Cornersville discusses property rules

Friday, May 15, 2009

A safe and attractive community is a priority for Cornersville leaders, according to discussion at last week's monthly meeting of the board of mayor and aldermen.

They decided to make a resolution that a resident's property extends to the centerline of the street in front, thus making the resident responsible for any trees growing near the street. If a tree has to be removed, alderwoman Lezlie Calahan stipulated, this must be done in a safe and responsible manner.

Mayor Amos Davis reported there have been some concerns about debris falling from the CSX railroad bridge over Ostella Road. Two car windshields have been hit by falling rocks. CSX told the mayor that they test the bridge and it is currently "holding up to load." The railroad has no plans to do any work on the bridge at the present time, though they have put up some plywood as a barrier to keep rocks from falling on cars. Further, CSX has stated that they do not think that they own the bridge.

"If Cornersville can prove that it owns the bridge, we could lease it to CSX," said Davis.

"We've got a lot of problems with rental properties," said alderman Frank Pickens. "Lawns not being mowed, and so on."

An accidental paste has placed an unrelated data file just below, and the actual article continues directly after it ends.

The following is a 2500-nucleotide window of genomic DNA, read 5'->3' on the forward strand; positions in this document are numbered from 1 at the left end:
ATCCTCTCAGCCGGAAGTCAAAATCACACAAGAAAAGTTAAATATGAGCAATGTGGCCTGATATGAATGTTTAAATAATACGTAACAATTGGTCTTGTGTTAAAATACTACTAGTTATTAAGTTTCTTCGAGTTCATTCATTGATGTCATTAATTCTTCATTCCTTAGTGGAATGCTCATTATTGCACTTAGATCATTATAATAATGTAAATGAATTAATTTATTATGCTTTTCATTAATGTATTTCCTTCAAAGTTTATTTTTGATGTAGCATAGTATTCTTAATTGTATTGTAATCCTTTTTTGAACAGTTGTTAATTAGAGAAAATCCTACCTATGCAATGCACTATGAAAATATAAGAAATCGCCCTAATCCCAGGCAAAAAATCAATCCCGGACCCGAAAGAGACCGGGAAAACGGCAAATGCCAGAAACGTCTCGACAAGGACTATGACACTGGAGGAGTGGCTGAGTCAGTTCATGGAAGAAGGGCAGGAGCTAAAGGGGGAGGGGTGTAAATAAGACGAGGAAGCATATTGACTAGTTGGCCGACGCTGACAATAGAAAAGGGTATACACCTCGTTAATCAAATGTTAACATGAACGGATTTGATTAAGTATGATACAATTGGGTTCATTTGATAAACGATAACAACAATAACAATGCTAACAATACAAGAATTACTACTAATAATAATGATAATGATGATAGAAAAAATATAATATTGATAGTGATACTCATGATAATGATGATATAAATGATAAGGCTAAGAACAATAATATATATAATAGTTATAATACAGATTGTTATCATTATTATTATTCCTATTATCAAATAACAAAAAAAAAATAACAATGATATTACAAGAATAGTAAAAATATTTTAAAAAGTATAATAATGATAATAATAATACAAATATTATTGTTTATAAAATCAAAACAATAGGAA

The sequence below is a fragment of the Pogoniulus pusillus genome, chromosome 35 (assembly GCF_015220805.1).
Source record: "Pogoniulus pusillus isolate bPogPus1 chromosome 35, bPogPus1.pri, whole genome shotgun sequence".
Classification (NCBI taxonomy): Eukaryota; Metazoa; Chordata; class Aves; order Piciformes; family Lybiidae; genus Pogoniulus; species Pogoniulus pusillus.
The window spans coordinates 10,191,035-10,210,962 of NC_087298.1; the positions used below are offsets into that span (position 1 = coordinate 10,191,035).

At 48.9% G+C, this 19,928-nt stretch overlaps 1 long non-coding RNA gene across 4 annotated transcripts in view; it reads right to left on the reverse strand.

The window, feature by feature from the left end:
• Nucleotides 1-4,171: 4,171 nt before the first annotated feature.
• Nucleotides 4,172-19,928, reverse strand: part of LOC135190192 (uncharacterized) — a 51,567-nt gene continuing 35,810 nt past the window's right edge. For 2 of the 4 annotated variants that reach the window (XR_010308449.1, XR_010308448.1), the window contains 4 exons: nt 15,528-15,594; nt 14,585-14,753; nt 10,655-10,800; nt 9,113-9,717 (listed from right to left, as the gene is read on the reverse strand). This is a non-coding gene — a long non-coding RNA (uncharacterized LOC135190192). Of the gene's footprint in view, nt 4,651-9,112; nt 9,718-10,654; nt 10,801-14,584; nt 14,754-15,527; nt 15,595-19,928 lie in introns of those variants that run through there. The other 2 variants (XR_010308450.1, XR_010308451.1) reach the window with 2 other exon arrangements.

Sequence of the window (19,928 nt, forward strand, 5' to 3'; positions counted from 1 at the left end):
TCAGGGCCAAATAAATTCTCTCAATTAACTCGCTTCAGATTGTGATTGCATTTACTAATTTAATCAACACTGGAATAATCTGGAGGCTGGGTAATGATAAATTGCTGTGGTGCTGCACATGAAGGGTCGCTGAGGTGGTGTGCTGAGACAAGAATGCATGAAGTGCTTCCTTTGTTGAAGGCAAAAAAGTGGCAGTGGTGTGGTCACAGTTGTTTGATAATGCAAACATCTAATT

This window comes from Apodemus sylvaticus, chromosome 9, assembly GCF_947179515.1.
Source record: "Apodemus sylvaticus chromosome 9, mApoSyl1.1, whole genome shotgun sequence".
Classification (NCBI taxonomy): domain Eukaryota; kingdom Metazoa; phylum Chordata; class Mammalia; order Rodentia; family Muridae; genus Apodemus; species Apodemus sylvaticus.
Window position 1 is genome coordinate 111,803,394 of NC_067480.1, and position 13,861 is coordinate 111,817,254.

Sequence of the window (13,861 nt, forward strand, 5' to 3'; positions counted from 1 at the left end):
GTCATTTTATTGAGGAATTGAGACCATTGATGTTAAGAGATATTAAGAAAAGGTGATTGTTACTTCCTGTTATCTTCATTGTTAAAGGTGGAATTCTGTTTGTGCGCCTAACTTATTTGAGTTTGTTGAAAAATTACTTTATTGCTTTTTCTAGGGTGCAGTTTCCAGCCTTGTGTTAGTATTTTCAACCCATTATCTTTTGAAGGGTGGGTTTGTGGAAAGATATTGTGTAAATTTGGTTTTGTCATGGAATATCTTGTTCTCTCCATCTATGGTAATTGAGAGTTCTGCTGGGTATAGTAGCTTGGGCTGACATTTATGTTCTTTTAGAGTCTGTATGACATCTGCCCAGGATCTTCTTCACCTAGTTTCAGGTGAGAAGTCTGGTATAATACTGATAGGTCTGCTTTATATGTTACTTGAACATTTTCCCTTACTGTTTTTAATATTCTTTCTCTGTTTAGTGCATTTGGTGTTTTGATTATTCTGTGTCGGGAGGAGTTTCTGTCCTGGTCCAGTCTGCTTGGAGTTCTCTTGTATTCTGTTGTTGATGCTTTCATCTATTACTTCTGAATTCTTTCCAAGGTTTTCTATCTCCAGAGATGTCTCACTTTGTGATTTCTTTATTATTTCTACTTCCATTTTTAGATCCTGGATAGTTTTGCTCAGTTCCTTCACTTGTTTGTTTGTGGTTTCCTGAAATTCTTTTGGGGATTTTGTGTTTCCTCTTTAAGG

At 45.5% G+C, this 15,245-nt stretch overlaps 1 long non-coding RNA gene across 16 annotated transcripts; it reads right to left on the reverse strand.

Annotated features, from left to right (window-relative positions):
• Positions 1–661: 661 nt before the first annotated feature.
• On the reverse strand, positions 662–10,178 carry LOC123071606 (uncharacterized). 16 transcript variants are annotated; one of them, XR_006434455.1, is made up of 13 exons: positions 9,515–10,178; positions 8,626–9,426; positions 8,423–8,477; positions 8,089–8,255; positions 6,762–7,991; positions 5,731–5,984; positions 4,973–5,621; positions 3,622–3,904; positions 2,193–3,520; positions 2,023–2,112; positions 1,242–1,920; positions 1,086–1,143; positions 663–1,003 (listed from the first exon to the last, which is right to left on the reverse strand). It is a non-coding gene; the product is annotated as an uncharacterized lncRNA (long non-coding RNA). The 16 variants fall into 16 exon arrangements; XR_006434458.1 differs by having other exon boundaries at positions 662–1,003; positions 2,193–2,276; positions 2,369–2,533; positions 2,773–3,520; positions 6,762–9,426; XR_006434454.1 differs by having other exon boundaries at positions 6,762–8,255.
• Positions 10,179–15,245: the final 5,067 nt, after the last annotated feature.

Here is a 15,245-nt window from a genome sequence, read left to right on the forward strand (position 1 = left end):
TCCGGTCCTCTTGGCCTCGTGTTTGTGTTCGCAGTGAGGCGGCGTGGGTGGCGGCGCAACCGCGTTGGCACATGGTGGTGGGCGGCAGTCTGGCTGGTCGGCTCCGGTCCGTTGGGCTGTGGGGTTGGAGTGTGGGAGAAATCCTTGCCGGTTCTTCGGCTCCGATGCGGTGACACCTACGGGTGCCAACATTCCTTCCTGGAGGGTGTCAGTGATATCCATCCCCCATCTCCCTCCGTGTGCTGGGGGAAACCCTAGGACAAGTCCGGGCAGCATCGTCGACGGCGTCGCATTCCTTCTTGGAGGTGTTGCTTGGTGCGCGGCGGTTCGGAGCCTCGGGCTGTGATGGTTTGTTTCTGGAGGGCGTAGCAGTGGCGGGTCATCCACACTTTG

"It's always the property owner's responsibility," said Taylor Brandon, the city manager.

"Start citing them," advised his sister, Quinn Brandon, the newly appointed city attorney.

"It's tedious to go to court for everyone who won't mow their grass," Taylor said. "Some houses are part of an estate, and they're held up until the estate is settled."

"Enforce it a few times and they will mow," promised Quinn.

"Cornersville has become a rental town," commented Calahan. She said she remembered when her family moved in all their neighbors were home-owners, and now only one is - all the rest are renters.

During new business, alderwoman Melissa Peters brought up the concerns of a landowner whose farm is included in the annexed area extending the town out Hwy 129 to the Interstate. Peters said they were hoping for something in writing, stating that they could still hunt on their land, even though it was now within the city limits.

"If nobody's complaining, we're not doing anything about it," said Taylor.

"Let's research it and make it legal," said the mayor.

"I'll have the answer for you next month," Quinn promised.

With only one Cornersville resident in the audience, the meeting was adjourned less than 25 minutes after it started.